Quaker Theology #16 -- Fall-Winter 2009
Holiness: The Soul of Quakerism. Carole Dale Spencer. Milton Keynes: Paternoster Press, 2007. 340 pages, paperback. $41.00
Reviewed by Chuck Fager
It was the British historian John Punshon who told a large Quaker body in 2008 that:
Would that it were true, John. And perhaps it is, in some quarters.
The volume at hand, however, is compelling evidence that the self-justifying impulse has hardly been banished from the Friendly scene. Far from it.
In this case, the justification comes as the culmination of a sweeping reinterpretation. Author Spencer is candid in laying out her goal: "This study will argue that for early Quakers, perfection was an essential component of the faith, and holiness was the whole of Quakerism." (55) Again: "holiness is the sine qua non of what it means to be a Quaker."(33) And once more: "my book argues that holiness is the paradigmatic theme of Quaker history and theology." (2)
So. Give her points for clarity. Also for ambition; she undertakes
Actually, give her another bonus point for showing extra-big ambition: for too long, too much Quaker thought has been not only narrow but, well, small. I admire Spencerís willingness to try to see Quakerism whole and make sense of what she surveys.
Nor does rethinking all of Quaker history and thought finish her agenda. She further contends that
With this declaration, however, the hopes raised by the apparent grand sweep of the thesis statement deflate, revealing the wrinkled visage of our old buddy, self-justification, huddling in its shadow. Because, after all, Spencer is a product, pedagogue and professional advocate of just this holiness tradition, who lives and works in its stronghold. Newberg-Portland, Oregon. Indeed, it is not too much to deem this book the manifesto and Barclayís Apology of what can properly be called Newberg Theology.
Yet to note these demographic underpinnings is not to dismiss the work. As Punshon said, self-justifying histories and theologies are nothing new among Quakers. In 1987 I identified several, and similar demographic points could be made about each:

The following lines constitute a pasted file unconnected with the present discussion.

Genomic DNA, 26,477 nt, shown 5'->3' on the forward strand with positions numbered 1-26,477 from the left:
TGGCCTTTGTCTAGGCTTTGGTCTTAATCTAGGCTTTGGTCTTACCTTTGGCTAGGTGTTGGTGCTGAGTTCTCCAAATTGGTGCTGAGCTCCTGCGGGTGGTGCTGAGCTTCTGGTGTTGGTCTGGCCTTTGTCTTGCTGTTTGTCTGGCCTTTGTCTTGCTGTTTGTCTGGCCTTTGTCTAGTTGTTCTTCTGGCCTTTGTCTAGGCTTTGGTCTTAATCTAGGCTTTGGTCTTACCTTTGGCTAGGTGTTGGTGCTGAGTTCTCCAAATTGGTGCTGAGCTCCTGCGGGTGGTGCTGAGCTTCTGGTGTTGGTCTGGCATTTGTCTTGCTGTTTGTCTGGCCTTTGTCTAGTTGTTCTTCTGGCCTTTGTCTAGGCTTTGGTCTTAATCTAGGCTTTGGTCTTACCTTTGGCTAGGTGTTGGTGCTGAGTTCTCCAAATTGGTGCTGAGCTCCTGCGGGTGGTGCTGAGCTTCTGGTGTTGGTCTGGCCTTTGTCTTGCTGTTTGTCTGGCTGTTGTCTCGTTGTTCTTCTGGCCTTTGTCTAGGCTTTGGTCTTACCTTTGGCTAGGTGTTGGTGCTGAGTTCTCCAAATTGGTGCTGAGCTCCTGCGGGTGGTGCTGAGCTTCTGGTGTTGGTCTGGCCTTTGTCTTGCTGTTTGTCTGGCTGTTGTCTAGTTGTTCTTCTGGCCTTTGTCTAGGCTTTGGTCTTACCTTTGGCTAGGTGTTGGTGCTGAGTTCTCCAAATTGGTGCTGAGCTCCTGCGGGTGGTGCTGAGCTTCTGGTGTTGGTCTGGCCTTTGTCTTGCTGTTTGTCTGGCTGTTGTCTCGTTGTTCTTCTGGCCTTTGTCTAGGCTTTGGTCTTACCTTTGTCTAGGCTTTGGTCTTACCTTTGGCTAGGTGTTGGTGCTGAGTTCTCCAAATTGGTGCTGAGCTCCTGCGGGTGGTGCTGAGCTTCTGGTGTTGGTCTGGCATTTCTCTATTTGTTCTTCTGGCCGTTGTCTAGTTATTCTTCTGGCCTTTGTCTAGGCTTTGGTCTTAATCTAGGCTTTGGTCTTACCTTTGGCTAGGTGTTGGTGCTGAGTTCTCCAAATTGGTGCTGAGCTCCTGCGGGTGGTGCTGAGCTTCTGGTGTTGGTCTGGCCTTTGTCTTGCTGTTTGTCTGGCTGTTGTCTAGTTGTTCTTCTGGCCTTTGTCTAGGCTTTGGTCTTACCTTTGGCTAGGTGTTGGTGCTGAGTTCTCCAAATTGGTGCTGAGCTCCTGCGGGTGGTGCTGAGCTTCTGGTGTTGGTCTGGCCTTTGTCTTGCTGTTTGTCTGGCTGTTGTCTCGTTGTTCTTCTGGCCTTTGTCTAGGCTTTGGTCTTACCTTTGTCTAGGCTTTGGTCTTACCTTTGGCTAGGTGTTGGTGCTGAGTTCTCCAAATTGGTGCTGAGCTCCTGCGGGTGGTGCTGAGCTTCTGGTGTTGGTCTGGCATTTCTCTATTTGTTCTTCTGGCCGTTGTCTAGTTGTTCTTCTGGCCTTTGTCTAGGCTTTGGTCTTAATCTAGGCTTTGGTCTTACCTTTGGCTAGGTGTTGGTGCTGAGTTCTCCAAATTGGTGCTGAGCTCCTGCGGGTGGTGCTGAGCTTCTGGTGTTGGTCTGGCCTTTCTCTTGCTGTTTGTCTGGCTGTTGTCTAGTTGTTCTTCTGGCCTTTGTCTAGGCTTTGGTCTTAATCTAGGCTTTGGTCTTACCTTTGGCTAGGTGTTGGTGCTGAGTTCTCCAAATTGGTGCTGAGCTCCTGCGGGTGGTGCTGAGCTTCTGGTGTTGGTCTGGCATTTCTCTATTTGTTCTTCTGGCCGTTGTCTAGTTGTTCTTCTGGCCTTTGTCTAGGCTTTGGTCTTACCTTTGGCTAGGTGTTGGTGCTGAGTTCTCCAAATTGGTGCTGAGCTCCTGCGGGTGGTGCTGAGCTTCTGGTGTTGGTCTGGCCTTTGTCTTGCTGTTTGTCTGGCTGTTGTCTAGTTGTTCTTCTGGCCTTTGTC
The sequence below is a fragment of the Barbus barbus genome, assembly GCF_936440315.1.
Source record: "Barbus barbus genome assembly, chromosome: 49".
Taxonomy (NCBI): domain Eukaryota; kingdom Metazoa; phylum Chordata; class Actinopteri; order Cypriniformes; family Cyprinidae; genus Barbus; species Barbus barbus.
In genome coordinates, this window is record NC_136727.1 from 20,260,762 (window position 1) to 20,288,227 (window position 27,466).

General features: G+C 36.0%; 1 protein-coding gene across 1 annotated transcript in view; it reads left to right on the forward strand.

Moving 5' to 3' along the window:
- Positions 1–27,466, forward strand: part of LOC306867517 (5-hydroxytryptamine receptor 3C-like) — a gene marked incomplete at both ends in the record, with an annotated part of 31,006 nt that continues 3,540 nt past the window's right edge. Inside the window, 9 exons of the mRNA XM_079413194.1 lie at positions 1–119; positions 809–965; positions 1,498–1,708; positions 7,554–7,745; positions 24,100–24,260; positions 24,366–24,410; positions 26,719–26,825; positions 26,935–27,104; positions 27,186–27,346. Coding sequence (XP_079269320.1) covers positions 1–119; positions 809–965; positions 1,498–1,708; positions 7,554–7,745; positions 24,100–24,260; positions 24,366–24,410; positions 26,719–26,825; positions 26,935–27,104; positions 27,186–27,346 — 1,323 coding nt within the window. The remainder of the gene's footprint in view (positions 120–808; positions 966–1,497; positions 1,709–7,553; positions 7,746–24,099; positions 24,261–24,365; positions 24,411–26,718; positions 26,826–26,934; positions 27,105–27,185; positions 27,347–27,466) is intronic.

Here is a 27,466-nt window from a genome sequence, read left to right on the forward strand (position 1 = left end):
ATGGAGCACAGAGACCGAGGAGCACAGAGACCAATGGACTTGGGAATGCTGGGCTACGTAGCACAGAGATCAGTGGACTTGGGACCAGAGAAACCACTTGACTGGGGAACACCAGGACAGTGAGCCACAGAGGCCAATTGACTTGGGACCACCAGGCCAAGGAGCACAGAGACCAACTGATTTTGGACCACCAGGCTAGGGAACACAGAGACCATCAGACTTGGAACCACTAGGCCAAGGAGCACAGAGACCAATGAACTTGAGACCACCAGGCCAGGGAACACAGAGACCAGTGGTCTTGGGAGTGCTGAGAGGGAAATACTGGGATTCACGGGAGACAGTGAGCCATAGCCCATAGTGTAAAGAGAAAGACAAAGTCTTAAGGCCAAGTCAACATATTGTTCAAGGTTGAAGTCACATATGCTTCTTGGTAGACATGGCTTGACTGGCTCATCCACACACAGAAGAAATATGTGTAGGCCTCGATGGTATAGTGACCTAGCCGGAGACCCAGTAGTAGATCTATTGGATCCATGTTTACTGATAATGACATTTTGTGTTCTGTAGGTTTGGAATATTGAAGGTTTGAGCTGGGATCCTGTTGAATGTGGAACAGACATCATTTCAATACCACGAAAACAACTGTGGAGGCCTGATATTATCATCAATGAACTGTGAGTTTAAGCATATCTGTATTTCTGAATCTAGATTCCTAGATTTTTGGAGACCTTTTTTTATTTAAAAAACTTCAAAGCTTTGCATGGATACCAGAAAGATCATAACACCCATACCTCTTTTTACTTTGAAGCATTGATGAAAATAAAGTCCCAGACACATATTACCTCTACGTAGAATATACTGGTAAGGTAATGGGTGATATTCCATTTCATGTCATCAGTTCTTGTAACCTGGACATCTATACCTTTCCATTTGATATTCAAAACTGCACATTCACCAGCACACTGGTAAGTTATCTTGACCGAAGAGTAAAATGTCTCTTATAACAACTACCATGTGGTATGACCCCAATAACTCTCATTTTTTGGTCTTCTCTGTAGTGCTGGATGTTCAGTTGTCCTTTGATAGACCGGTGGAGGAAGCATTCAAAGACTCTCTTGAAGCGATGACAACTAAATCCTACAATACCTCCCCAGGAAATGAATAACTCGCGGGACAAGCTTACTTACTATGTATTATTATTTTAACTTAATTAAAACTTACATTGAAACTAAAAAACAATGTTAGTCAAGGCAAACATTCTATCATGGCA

There were, of course, the studies by Rufus Jones, which portrayed early (and later) Quakerism as essentially a quasi- Transcendentalist "spiritual movement," which just happened to jibe neatly with the kind of "mysticism" then fashionable in Eastern New Thought circles. Call it the Haverford Theology.
Or take The History of Quakerism, by Elbert Russell from 1942, which placed the Societyís history smack in the new Protestant Mainline which was then on the ascendant; this could be considered the Earlham Theology.
Nor were Evangelicals absent from the field. In The Rich Heritage of Quakerism, (1962) Walter Williams, longtime missionary, revivalist and Superintendent in the Evangelical Friends Church Eastern Region, surveyed Fox and company and pronounced them unmistakably a 1650s revivalist crusade, and modern revivalists their true heirs; here was the Canton (Ohio) Theology.
The best-seller among these in the last century, however, was unmistakably Howard Brintonís Friends For 300 Years (1952; re-issued as Friends For 350 Years in 2002). Brinton descended from several long lines of settled, do-gooder Quakers from near Philadelphia, and also spent time in northern California. And darned if he didnít identify the essence of Quakerism as a kind of practical, reforming sect with a mystical bent. Definitely, Chester County Theology, with a dash of the Bay Area for spice.